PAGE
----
So, Tim Berners-Lee was the creator the World Wide Web. And who claims to have created the Internet? I guess the idea was posted on the Cloud where it was up for grabs where intellectual property is not protected.

  35. jdk says:

    The information people dump on social sites and photo storage is no different than the crap they spewed years before when BBs were a gateway. Even before that I could guess people would spew their personal information, just face to face instead of the now standard social plugin.

    Collection of data hasnt changed, just the method. If anyone feels like their sharing too much information, its because they have, and any average joe web surfer, either knowingly or unknowingly has dumped enough personal stats to be googled either by real name or some handle they used years ago. At this point, if youre living under a rock, you stand the best chance not to have youre information scraped together and made into a poster. Even then if you get mail youre still numbers and names floating on the interwebs.

    Good information, just old as hell…pass

  36. jdk says:

    Easy, make them the victim, and force them to get their own identity back.
    That cost zero dollars and itd be interesting as heck to see what they learn.

  37. TM says:

    I find that real photos last a lifetime and they can always be viewed. It is amazing to me to think that the technology has come so far; but not without ramifications

  38. G says:

    TED once again confirms that it was Tim Bernes-Lee not Al Gore that invented the World Wide Web.

    • Lydia says:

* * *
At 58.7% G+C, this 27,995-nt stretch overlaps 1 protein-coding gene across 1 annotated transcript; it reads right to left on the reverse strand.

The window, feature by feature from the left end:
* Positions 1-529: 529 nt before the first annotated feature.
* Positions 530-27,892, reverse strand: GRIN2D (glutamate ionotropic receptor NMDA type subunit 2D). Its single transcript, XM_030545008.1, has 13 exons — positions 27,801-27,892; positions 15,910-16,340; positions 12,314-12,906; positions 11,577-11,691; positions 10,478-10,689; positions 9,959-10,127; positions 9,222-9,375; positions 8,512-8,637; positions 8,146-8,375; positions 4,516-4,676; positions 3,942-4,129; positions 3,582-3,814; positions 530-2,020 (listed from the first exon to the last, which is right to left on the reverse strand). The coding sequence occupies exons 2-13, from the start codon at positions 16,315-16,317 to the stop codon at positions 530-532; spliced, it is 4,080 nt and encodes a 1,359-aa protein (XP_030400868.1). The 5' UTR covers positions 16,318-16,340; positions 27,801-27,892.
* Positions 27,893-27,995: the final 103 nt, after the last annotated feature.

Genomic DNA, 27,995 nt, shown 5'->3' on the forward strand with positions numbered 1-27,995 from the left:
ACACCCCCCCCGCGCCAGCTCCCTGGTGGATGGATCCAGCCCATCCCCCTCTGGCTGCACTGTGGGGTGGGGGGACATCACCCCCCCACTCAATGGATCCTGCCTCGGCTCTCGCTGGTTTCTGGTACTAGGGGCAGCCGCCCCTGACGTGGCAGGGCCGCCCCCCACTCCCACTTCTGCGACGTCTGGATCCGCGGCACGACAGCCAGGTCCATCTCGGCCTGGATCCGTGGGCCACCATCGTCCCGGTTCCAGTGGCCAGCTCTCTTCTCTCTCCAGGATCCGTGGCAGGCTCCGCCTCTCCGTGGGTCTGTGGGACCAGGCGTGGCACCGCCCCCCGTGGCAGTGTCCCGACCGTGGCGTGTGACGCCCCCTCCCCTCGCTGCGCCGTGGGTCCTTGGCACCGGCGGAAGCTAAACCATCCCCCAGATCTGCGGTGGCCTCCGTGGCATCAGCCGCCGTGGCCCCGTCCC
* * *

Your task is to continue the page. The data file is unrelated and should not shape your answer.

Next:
The Internet and the Web are different animals. The Internet is the interconnected physical devices, infrastructure, protocols and software that store information and permit communication between any devices connected to it. The Web is the software used to search, organize and display the information stored somewhere on the Internet. The Internet, initially called “ARPANET” was “invented” on October 29, 1969 when a guy named Charlie Klein at UCLA successfully sent packets to a computer at the Stanford Research Institute. The transmission capability was designed and developed with funding from a military grant, to be a reliable communication method in the event of nuclear attack. The Internet was text based for 30 years from 1969 until 1999. In 1999, Tim Berners-Lee designed and wrote HTML which enabled graphical display of the simple text that had been the display option up until then. HTML allowed the creation of the World Wide Web (the Web) which specifically permits graphical display of pages, formatting, graphics, and all the other capabilities which are now so much a part of our lives, we forget they didn’t exist only 12 years ago!